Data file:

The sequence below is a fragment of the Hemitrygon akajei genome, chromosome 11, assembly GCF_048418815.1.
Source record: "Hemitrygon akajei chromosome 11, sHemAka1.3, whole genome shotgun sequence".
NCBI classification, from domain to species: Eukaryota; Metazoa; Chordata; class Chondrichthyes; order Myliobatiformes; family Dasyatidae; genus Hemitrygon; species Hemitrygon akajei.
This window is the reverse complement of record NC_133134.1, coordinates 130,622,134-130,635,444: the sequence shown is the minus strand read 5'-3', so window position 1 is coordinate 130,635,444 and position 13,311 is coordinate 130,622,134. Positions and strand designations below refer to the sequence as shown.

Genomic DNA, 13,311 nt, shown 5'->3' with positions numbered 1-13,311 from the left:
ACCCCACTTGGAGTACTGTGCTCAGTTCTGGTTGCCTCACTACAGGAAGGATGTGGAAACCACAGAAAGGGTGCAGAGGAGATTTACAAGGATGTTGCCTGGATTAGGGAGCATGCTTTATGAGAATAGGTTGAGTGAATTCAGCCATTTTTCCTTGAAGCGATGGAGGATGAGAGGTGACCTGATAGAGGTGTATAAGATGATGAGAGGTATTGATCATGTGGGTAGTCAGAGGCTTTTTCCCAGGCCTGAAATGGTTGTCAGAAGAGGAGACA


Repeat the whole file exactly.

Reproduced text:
The sequence below is a fragment of the Hemitrygon akajei genome, chromosome 11, assembly GCF_048418815.1.
Source record: "Hemitrygon akajei chromosome 11, sHemAka1.3, whole genome shotgun sequence".
NCBI classification, from domain to species: Eukaryota; Metazoa; Chordata; class Chondrichthyes; order Myliobatiformes; family Dasyatidae; genus Hemitrygon; species Hemitrygon akajei.
This window is the reverse complement of record NC_133134.1, coordinates 130,622,134-130,635,444: the sequence shown is the minus strand read 5'-3', so window position 1 is coordinate 130,635,444 and position 13,311 is coordinate 130,622,134. Positions and strand designations below refer to the sequence as shown.

Genomic DNA, 13,311 nt, shown 5'->3' with positions numbered 1-13,311 from the left:
ACCCCACTTGGAGTACTGTGCTCAGTTCTGGTTGCCTCACTACAGGAAGGATGTGGAAACCACAGAAAGGGTGCAGAGGAGATTTACAAGGATGTTGCCTGGATTAGGGAGCATGCTTTATGAGAATAGGTTGAGTGAATTCAGCCATTTTTCCTTGAAGCGATGGAGGATGAGAGGTGACCTGATAGAGGTGTATAAGATGATGAGAGGTATTGATCATGTGGGTAGTCAGAGGCTTTTTCCCAGGCCTGAAATGGTTGTCAGAAGAGGAGACA